We first met Catherine Aird on a cold, blustery day in March 2006, in Bristol, England, beneath a weathered statue of Queen Victoria. We had been driven onto the pavement by our hotel’s faulty fire alarm system, a non-calamity that happened all too frequently during our four-day stay there, eliciting numerous apologies (as well as a free breakfast) from the Royal Marriott. When it became evident that the fire once again was a phantom, the huddled guests began showing signs of definite hostility, but a resilient Catherine Aird maintained her usual cheerful demeanor.
The three of us (and four hundred others) were attending Left Coast Crime, an American mystery convention normally held in the western United States but being held that year on the west coast of England. We were selling books at the convention but hadn’t known Aird was attending. Not a regular on the convention circuit (“Like a rough local wine, I don’t travel well”), she was a last-minute addition who had just shown up at the event without any fanfare and who seemed a bit bemused by it all, yet obviously relishing every minute.
In the course of our impromptu meeting, we mentioned that we were great fans of her work, especially her second novel, A Most Contagious Game, and told her that we had talked, in vain, to several smallish publishers about reprinting it. It was at that very moment that we decided to reprint it ourselves, even though most of Rue Morgue’s offerings to date have been vintage mysteries. However, when you own the shop, you can make your own rules. So, with nary a qualm, we immediately expanded our personal definition of a vintage mystery to include any books that were published before we became mystery booksellers in 1970.
A Most Contagious Game, Aird’s only stand-alone novel, was first published in 1967. Her first book, The Religious Body (1966), featured, as did all of her subsequent novels, Inspector C.D. Sloan of the Calleshire C.I.D. You won’t find Calleshire in any atlas. Like Anthony Trollope (followed by Angela Thirkell) and later Thomas Hardy, Aird chose to create an imaginary shire in which to set her stories, partly “so that it could have all the usual institutions without my having to worry about upsetting real people.” Calleshire, however, no doubt in many ways resembles Kent, where Catherine Aird, a pseudonym for Kinn Hamilton McIntosh, born in Yorkshire in 1930, has made her home in a small village near Canterbury for most of her life, living in the same house since 1946. “Real life (and) that intimate knowledge of the same English village” has provided Aird with most of the background needed for her books. She suspects that her fellow villagers rarely think of her as a writer and are more likely to refer to her as the village doctor’s daughter, a one-time golfer, and as an editor and publisher of village histories. She neglects to add that her neighbors might also have noticed that she was made an M.B.E. for her long-time work with the Girl Guides Association.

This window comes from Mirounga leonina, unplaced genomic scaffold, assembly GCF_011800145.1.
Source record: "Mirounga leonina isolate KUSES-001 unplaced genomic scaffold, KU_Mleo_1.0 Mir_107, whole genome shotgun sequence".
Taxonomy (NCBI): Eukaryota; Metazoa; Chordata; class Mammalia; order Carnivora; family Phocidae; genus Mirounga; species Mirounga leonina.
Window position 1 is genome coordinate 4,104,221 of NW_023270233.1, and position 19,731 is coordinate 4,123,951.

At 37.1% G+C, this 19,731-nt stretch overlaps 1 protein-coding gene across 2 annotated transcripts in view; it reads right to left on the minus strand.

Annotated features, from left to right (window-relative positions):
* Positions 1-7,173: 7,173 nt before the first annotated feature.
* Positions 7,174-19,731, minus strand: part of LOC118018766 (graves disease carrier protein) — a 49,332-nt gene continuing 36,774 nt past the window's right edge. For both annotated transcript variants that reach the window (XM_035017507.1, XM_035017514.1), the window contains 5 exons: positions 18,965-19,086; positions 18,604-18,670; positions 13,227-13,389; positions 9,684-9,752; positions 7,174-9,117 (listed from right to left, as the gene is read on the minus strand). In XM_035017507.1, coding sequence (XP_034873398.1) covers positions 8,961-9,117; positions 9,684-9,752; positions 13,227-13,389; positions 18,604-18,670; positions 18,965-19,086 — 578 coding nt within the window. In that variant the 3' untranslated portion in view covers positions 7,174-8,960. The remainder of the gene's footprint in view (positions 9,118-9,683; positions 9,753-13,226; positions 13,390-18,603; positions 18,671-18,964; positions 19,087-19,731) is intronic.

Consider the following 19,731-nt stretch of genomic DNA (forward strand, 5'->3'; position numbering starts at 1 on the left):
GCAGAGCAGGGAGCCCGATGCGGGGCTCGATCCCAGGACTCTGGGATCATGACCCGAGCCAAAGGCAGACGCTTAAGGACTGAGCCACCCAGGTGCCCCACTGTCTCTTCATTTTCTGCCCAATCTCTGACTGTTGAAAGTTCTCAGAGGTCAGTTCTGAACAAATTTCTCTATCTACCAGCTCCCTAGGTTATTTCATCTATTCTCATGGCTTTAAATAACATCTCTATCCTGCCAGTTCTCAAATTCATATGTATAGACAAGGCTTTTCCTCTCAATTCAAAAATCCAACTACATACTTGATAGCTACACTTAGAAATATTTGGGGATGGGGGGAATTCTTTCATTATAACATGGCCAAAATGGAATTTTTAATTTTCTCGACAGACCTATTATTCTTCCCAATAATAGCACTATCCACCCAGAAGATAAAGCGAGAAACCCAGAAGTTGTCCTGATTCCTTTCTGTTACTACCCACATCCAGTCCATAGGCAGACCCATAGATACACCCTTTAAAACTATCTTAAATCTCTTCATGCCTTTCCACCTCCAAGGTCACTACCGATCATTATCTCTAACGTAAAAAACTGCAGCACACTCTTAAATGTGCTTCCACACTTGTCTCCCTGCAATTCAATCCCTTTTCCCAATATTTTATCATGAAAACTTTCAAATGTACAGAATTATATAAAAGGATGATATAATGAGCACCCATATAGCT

Some English critics, T.J. Binyon, for example, have grumbled that “it is difficult to create a sense of place with an imaginary locality” while grudgingly admitting that her books are “nicely contrived and pleasantly unpretentious.” What Binyon fails to understand is that the majority of mystery readers, especially Americans, are more interested in a somewhat idealized English landscape than in the frequently blighted real thing.
While Calleshire may be an imaginary locale, Aird neatly introduces real historical figures into the stately manor houses that exist only in her mind. The priest hole that Thomas Harding discovers in his recently purchased Tudor mansion is reputed to be the work of Nicolas Owen. Nicknamed “God’s Carpenter,” Owen constructed scores of secret rooms to conceal the priests who conducted clandestine services when Catholics were forbidden to practice their religion during the reigns of Queen Elizabeth I and James I. Owen was an unlikely hero. So short he might well have been considered a dwarf, he was required by a severe hernia to wear a metal plate to hold his stomach together. His health was further complicated when a horse fell on him in 1599, leaving him partially crippled. In spite of these infirmities, Owen, working alone at night and asking no pay, created virtually undetectable hiding places for renegade clerics, such as the one in A Most Contagious Game. Even when he was tortured on the rack for six hours a day in the Tower of London after the Gunpowder Plot failed, Owen refused to divulge the locations of any of his handiwork, dying a martyr on March 2, 1606. He was canonized as a saint by the Catholic Church in 1970. It’s not surprising then that the priest hole in A Most Contagious Game went undiscovered for so long. Indeed, it’s said that some of Owen’s hiding places remain undetected to this day.
Like her amateur sleuth, Aird loves to do research, but she realizes that research is often just a way to avoid doing the actual writing. She claims to write only when “there isn’t anything more pressing or interesting to do.” A typical book takes her nine months to produce. “This is by no means not the only thing it has in common with another, better known, form of gestation. I also experience a ‘quickening’ about half way through when the book, like the baby, seems to kick itself alive. In the only instance so far where this did not happen, I finished the book and threw it to the back of the attic. This was twenty years ago and I have not seen it since.”